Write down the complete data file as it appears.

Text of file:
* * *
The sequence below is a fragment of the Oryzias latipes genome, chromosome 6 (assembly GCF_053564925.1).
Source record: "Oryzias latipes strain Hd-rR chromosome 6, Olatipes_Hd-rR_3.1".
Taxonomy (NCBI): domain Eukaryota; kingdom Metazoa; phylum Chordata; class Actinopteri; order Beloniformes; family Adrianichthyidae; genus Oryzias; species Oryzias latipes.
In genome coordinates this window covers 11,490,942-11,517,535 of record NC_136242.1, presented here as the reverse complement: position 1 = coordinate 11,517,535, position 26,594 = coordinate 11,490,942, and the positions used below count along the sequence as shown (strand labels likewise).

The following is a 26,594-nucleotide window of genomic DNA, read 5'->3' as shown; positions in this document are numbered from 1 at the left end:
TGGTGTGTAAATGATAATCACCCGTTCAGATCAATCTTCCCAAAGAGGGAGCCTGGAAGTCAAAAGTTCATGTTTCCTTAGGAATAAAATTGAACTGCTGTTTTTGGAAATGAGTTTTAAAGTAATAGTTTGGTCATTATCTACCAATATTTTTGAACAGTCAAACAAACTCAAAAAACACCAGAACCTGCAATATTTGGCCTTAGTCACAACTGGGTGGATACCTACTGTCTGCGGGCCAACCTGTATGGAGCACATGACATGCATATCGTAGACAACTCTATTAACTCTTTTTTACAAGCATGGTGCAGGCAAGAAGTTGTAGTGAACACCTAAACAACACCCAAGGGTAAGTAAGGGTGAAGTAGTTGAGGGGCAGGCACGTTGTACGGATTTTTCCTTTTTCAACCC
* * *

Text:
The sequence below is a fragment of the Oryzias latipes genome, chromosome 6 (assembly GCF_053564925.1).
Source record: "Oryzias latipes strain Hd-rR chromosome 6, Olatipes_Hd-rR_3.1".
Taxonomy (NCBI): domain Eukaryota; kingdom Metazoa; phylum Chordata; class Actinopteri; order Beloniformes; family Adrianichthyidae; genus Oryzias; species Oryzias latipes.
In genome coordinates this window covers 11,490,942-11,517,535 of record NC_136242.1, presented here as the reverse complement: position 1 = coordinate 11,517,535, position 26,594 = coordinate 11,490,942, and the positions used below count along the sequence as shown (strand labels likewise).

The following is a 26,594-nucleotide window of genomic DNA, read 5'->3' as shown; positions in this document are numbered from 1 at the left end:
TGGTGTGTAAATGATAATCACCCGTTCAGATCAATCTTCCCAAAGAGGGAGCCTGGAAGTCAAAAGTTCATGTTTCCTTAGGAATAAAATTGAACTGCTGTTTTTGGAAATGAGTTTTAAAGTAATAGTTTGGTCATTATCTACCAATATTTTTGAACAGTCAAACAAACTCAAAAAACACCAGAACCTGCAATATTTGGCCTTAGTCACAACTGGGTGGATACCTACTGTCTGCGGGCCAACCTGTATGGAGCACATGACATGCATATCGTAGACAACTCTATTAACTCTTTTTTACAAGCATGGTGCAGGCAAGAAGTTGTAGTGAACACCTAAACAACACCCAAGGGTAAGTAAGGGTGAAGTAGTTGAGGGGCAGGCACGTTGTACGGATTTTTCCTTTTTCAACCC